“In the days after the funerals, Greville worried endlessly about his assistant. The Christmas season seemed indecent with its tinselly colour and insincerity, and the old man’s heart contracted with pity watching the boy decorating the foyer, and to see him arrive every morning on time and go through each day like a man sleepwalking. He watched him working with school children on educational visits, wanted to applaud him for sheer determination when he saw him speaking with a shadow of his old energy. He found him asleep in the midst of the basement chaos, or head pillowed on arms on his desk, or once, sitting on the stairs, resting his head on his knees. Greville touched his shoulder to wake him.

Sorry,” he said, scrambling to his feet. “I just sat down for a moment because I couldn’t remember what I was going downstairs for.” He stopped a few steps down. “I still can’t.”

Doesn’t matter, whatever it was. Go and make us some coffee, boy.”

Ashurst turned on the stairs and headed back up to the tiny kitchen, Greville following. He stood behind him while he filled the kettle, washed out the cafetière and mugs.

Not sleeping, eh?”

Not much, no. I usually get to sleep around three, if I’m lucky.” He didn’t sound as if he were complaining. “I’m sorry I’ve been dropping off here. I do try not to.”

Couldn’t sleep for weeks and weeks after my wife died,” Greville said awkwardly. “It does stop in the end, the insomnia.”

The boy didn’t say anything; he’d been very economical with his speech lately, none of the impertinence that Greville had been used to and had grown to enjoy. He made the coffee with almost exaggerated care; Greville had noticed his hands shaking any time he’d actually got him to talk, even a bit. He was stirring the coffee now, slowly, as if he were counting how many times the spoon went round.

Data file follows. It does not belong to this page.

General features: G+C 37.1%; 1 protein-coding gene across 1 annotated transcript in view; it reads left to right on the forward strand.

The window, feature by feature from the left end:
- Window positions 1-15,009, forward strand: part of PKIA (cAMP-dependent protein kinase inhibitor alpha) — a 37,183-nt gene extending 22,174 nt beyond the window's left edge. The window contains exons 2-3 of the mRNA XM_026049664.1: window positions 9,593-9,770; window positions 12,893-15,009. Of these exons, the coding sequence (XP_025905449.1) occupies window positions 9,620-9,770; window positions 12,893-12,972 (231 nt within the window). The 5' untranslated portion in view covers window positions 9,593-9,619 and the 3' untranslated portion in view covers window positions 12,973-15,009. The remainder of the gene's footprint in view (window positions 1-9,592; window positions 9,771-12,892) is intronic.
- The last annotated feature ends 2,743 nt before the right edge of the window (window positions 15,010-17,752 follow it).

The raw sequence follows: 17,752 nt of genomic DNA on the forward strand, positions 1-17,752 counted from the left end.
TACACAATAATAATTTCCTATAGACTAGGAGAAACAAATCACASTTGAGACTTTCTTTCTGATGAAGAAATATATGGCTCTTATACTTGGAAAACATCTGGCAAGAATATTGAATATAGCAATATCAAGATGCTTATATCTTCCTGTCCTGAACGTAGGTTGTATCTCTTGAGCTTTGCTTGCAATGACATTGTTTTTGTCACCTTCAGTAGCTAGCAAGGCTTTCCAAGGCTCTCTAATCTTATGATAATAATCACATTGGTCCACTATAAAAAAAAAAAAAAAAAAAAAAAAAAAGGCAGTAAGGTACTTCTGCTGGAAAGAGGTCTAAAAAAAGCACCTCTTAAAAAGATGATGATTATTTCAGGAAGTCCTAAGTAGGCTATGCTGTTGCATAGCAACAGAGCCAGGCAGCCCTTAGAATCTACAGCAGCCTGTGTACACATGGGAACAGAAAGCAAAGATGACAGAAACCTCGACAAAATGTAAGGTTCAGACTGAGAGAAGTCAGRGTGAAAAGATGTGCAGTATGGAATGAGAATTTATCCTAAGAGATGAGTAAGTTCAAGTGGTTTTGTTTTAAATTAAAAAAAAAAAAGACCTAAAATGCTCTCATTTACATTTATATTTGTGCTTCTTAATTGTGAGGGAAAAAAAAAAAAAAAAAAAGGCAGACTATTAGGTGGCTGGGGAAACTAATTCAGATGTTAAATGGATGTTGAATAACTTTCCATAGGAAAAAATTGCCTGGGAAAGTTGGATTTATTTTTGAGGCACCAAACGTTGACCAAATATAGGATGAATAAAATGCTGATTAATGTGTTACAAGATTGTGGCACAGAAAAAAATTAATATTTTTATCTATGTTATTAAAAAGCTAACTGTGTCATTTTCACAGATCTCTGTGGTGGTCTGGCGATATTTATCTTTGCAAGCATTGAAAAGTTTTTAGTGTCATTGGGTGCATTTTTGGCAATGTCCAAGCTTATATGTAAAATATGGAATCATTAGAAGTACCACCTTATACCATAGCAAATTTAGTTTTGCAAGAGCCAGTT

I keep remembering,” he said softly.

That’s good. That’s important. We all need to remember,” Greville said, putting an awkward arm around him briefly.

You don’t know what I’m remembering,” Ashurst said, and walked out.

‘Tis the season to be spooky…

…and I have some spooktacular* offers for you to enjoy.

I have (for the duration of the season and maybe beyond) made my shorter works a little cheaper.

This means that my novella The Hedgeway is now just 99p or whatever the equivalent is worldwide. Here’s the blurb to tempt you:

Leading from the overgrown grass and thicket of brambles were the distinct signs of feet passing: small, bare human feet.
A child had walked here, breaking the crisp coating of hoar frost, and had stood only yards from the kitchen window.
Cathy thought: They’re only footprints, so why do I suddenly feel so scared?
Daniel’s grandmother’s house seems only a few years from becoming a ruin but the roof is still sound and unlike his rented accommodation, the whole place is his. It seems the perfect time to ask girlfriend Cathy to move in with him and together they plan to renovate the house. But the old house has secrets that it wants to share with them whether they want to know or not.